Saturday, August 18, 2007

Visualising very big trees, Part V

Inspired partly by the image viewers mentioned earlier, and tools like Google Finance's plot of stock prices, I've built yet another demo of one way to view large trees.

You can view the demo here. On the left is a thumbnail of the tree, on the right is the tree displayed "full scale", that is, you can read the labels of every leaf. In the middle appears a subset of any internal node labels. Top right is a text box in which you can search for a taxon in the tree.

You can navigate by dragging the scroll bar on the left, dragging the big tree, or using the mouse wheel (and you can jump to a taxon by name). It has been "tested" in Safari and Firefox on a Mac, I doubt it works on Internet Explorer. Getting that to happen is a whole other project.

The viewer is written entirely in HTML and Javascript, the underlying tree images (and some of the HTML and Javascript) are generated using a C++program that reads and draws trees, and I use ImageMagick to generate actaual images.


blackrim said...

hi rod,
i particularly like this approach. at least the direction. before you posted this i was about to mock up a multiple (dynamic) "frame" (not html frame) example where you could add or remove frames to the left or right for navigation. that may not make sense, however in short, i like this idea as a starting point to the visualization.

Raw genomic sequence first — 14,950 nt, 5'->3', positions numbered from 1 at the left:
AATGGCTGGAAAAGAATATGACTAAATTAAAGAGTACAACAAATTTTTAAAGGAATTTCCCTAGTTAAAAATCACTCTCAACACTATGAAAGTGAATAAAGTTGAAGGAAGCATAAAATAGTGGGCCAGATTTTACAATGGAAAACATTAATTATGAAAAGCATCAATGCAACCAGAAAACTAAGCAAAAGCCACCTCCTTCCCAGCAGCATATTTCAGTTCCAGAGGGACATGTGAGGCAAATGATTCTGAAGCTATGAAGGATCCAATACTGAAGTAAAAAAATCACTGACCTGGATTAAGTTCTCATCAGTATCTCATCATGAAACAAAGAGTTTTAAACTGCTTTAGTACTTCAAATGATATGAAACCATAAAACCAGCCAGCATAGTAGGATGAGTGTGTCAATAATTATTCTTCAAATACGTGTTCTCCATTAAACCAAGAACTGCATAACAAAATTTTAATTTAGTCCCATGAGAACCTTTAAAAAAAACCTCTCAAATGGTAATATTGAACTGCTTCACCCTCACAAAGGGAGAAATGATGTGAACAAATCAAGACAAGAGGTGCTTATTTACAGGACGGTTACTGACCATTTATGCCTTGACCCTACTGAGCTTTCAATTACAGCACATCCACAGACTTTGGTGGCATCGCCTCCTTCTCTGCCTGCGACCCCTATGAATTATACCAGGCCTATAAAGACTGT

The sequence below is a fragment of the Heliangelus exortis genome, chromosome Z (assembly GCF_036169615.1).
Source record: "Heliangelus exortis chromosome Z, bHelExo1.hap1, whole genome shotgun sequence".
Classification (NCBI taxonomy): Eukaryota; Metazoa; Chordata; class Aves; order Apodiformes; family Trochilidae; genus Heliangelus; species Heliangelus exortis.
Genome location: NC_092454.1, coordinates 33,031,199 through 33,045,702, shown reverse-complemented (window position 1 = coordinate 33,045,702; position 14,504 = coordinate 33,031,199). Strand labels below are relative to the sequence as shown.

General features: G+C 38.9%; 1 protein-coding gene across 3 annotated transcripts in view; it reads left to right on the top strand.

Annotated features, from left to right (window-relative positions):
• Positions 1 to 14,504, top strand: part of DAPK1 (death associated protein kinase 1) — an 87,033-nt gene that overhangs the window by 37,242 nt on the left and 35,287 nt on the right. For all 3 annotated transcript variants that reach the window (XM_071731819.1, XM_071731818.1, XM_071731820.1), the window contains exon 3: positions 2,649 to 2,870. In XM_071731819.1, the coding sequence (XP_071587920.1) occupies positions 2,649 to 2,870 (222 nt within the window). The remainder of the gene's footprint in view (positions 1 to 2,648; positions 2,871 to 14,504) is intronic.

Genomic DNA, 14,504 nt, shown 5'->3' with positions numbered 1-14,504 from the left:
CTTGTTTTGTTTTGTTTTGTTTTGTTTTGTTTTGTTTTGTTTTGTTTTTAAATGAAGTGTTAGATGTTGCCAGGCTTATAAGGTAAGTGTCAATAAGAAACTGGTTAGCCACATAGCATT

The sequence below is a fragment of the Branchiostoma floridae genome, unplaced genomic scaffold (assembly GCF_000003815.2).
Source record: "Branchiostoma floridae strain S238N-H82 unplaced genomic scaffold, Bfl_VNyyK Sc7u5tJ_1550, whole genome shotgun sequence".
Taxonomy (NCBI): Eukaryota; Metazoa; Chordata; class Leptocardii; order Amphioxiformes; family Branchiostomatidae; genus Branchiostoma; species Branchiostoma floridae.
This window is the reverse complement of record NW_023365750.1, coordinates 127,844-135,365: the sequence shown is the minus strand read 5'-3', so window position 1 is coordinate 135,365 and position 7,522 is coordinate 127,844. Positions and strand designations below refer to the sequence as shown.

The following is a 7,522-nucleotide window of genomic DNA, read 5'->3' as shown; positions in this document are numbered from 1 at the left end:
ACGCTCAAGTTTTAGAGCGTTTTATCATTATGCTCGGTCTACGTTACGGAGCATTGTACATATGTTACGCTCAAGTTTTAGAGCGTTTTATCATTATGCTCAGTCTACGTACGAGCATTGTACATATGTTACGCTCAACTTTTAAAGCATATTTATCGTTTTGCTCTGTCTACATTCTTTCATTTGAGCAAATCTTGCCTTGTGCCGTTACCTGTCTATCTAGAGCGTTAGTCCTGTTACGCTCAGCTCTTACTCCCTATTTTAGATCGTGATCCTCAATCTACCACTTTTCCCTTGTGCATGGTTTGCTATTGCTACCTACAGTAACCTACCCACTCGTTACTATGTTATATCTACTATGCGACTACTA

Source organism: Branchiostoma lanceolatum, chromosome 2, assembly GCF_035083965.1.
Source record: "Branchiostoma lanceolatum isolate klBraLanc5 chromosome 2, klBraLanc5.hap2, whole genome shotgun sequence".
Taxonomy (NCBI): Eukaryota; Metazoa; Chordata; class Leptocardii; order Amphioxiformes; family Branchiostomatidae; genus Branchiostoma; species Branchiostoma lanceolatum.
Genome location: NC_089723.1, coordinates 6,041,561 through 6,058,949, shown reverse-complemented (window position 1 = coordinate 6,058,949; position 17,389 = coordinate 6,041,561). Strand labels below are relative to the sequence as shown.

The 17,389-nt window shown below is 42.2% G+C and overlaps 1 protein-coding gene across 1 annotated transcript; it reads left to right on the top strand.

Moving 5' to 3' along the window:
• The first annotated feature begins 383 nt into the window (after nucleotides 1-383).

take care

blJOg said...

Hi Rod,
Great stuff, I like the little arrow and the search box which highlights the taxon is really nifty. It is great that so much info can be visualized in such a small window and with the added functionality of being able to find a taxa.

keesey said...

Very nice! Now I can actually see Myrmecobius.

One suggestion: You might also show the named clade areas on the right. Right now it's a bit hard to see exactly where the boundaries are; e.g., if I didn't know better, it'd be very hard to tell whether Myrmecobius was a dasyurid or not. (Of course, I realize that's not the primary point of this viewer, but....)

Andrew Hill said...

I like this technique a lot. Just a thought for the next version, add the AccordionDrawer function from TJP. Have scrolling on the right pane accordion out a slightly larger locality on the left pane. I think this may increase the feasible tree size a bit more.
Voicing a desire, how about big trees in TreeMap?

Anonymous said...